Tuesday, 21 May 2013

The connection between evolution and library science

evolution Is there a connection?  I've been thinking about the possibility for probably the past year year now and reading chapter 10, "Life's Own Code" from Glieck's "The Information: A History, A Theory, A Flood" has suggested it to me.  (The following chapter -- "Into the Meme Pool" -- would have done it if I had been a little slower.)

In a way, libraries could be thought of as "anti-evolution".  Not "anti-evolutionary theory" but rather working against the force of evolution.  As it is in meme theory, ideas have a life of their own, literally not figuratively.  Concepts, plans, images, theories, etc. have "survivability" and replicate themselves and can be thought of as surviving, or better yet, thriving the more copies there are of them and the more they are replicating themselves.  The idea of the resurrection of Jesus Christ is a particularly successful.  My grocery list from last week, not so much.  So what do libraries collect?  Ideas encased in containers, in a way, frozen in time.  The librarian's job is typically two-fold:  preservation and access.  We collection valuable resources to "save" them from the wilds of the information wilderness, but then also house them in such a way as to allow people to look at them and use them as they see fit.  The analogy to genetic evolution could be something like a zoo, animal conservation area, or even cryogenic lab.  We house books, journals, videos, etc. in a safe place, away from the damage that could be done to them while in the hands of the users, publishers, society in general.  And then we provide a controlled environment for the ideas inside those "idea-holders" to come out and play, or more accurately, reproduce.  When patrons read a journal article, skim through a textbook, watch a video, practice a piece of music, what they are doing is producing an inexact copy inside their mind, in effect, allowing the meme(s) to multiply and escape the confines of the collection.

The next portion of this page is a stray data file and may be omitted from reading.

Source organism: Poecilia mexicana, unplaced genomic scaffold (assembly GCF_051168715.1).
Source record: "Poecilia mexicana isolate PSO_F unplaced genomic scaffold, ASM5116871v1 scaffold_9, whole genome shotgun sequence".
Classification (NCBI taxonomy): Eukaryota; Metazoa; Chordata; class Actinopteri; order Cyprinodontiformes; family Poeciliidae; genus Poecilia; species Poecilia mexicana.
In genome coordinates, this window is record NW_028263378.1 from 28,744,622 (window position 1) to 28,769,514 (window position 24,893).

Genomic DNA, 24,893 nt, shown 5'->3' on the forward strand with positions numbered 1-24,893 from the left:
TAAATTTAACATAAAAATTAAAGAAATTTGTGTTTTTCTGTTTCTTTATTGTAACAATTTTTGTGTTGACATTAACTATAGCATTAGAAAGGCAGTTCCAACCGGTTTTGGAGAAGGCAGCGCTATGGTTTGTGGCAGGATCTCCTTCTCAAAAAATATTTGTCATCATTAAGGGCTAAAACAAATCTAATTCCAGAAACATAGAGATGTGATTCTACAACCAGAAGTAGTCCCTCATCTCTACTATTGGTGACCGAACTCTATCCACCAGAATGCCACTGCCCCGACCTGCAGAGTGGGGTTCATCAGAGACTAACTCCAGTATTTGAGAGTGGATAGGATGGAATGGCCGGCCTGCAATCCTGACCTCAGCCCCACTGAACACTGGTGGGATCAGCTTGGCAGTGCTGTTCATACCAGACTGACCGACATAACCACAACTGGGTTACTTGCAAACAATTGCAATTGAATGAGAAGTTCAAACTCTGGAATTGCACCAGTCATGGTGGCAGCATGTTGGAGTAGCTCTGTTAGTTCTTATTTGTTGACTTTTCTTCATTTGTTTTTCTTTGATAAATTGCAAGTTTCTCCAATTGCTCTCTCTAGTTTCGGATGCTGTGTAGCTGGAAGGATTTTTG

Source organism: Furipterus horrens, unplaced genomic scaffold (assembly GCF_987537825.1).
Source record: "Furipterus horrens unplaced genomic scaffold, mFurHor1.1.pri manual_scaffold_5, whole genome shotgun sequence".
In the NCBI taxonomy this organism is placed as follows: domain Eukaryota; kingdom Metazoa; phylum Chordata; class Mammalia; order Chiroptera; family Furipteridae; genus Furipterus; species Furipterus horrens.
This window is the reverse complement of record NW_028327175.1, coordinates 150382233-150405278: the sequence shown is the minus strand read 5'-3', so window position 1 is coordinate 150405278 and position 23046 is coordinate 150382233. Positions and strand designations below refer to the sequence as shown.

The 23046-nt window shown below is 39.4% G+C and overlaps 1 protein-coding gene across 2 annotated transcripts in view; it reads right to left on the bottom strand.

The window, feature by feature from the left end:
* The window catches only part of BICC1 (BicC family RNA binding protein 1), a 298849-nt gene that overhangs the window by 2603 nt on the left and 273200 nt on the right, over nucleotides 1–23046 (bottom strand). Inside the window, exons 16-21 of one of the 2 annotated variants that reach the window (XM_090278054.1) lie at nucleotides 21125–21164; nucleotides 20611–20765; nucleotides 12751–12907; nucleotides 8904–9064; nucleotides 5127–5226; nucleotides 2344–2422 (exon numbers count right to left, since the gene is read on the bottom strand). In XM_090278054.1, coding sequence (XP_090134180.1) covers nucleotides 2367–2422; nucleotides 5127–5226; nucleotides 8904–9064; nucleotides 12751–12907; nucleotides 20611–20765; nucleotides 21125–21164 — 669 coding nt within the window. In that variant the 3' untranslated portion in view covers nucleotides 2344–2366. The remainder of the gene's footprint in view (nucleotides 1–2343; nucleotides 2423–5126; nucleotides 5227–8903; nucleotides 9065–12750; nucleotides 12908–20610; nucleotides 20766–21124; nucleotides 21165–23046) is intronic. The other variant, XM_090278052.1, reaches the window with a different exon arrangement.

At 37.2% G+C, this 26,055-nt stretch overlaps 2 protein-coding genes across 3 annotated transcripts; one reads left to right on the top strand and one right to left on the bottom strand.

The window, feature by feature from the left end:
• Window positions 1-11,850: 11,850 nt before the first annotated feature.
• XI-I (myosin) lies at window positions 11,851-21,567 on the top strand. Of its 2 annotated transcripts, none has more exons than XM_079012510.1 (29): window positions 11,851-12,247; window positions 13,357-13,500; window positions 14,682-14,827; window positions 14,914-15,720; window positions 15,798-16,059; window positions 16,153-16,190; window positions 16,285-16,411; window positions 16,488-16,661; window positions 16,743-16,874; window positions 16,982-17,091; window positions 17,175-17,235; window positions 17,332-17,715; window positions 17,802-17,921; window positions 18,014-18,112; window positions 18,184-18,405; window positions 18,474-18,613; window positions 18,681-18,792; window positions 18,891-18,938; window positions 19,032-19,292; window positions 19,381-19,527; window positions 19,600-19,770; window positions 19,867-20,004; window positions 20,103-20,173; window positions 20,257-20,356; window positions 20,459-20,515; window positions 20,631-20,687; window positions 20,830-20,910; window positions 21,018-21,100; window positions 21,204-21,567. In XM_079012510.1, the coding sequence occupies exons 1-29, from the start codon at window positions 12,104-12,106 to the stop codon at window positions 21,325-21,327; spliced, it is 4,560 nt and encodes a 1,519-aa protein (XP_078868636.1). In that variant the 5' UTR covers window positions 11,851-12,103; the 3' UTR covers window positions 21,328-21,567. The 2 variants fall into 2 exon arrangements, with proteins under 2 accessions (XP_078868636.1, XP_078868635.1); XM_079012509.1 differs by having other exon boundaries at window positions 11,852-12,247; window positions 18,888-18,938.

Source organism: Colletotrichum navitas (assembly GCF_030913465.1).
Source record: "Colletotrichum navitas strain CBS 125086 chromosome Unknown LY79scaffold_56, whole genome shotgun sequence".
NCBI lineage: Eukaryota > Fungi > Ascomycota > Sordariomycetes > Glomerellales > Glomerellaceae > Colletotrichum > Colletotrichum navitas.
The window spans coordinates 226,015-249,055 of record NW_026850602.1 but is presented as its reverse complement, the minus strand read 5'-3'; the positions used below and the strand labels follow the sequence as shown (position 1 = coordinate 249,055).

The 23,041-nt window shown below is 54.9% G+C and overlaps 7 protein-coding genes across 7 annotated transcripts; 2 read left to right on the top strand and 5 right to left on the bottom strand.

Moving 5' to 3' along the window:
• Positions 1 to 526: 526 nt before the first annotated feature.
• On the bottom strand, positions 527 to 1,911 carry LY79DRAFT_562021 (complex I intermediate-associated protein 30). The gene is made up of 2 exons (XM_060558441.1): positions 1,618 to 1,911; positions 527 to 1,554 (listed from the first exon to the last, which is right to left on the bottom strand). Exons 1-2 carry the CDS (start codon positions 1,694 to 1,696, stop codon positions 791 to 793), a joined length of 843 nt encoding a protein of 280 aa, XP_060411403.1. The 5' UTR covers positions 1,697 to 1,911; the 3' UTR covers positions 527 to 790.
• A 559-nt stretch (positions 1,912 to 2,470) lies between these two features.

So libraries are both anti-evolution, in that the organisms are stored away to ensure non-replication (or rather non-imperfect-replication) and pro-evolution, in that the organisms are allowed to reproduce, and in fact, the storage is done for the express purpose of continued and "appropriate" reproduction.

Our job as library workers is made easier and more difficult by the differences in reproduction of ideas as compared to living organisms.  Pure replication is easier of course, so that maintenance of content is made possible by the practice of perfect replication (e.g. LOCKSS).  On the other hand, any replication is easier so that more control and therefore more work is necessary to ensure that unwanted replication doesn't happen (e.g. loss of "old versions" that some shareholders such as publishers may consider valueless but may have value to others).  It's easier to "freeze" content in containers unlike cryogenically storing animals or plants (e.g. archiving old electronic journals).  On the other hand, extended storage without active involvement can involve loss of content as well (e.g. unsupported formats and/or technological failure).

What does this mean for librarians?  I'm not sure.  Perhaps thinking about the work of librarianship in this way can help us prepare for the inevitable disintegration and/or substantial alterative of content.  If we consider the ultimate goal of librarianship is to ensure a certain kind of "idea mutation" then it puts preservation and access assurance into a slightly difference light, doesn't it?

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